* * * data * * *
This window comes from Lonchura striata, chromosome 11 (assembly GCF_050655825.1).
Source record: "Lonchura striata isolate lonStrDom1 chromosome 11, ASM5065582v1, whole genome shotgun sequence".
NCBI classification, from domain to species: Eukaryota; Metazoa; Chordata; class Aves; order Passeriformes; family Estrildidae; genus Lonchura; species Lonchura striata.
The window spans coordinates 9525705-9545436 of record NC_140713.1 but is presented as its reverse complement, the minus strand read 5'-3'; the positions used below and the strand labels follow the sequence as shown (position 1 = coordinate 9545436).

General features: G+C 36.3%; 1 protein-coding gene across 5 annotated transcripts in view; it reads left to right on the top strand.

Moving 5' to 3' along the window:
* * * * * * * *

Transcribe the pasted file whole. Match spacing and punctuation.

This window comes from Lonchura striata, chromosome 11 (assembly GCF_050655825.1).
Source record: "Lonchura striata isolate lonStrDom1 chromosome 11, ASM5065582v1, whole genome shotgun sequence".
NCBI classification, from domain to species: Eukaryota; Metazoa; Chordata; class Aves; order Passeriformes; family Estrildidae; genus Lonchura; species Lonchura striata.
The window spans coordinates 9525705-9545436 of record NC_140713.1 but is presented as its reverse complement, the minus strand read 5'-3'; the positions used below and the strand labels follow the sequence as shown (position 1 = coordinate 9545436).

General features: G+C 36.3%; 1 protein-coding gene across 5 annotated transcripts in view; it reads left to right on the top strand.

Moving 5' to 3' along the window: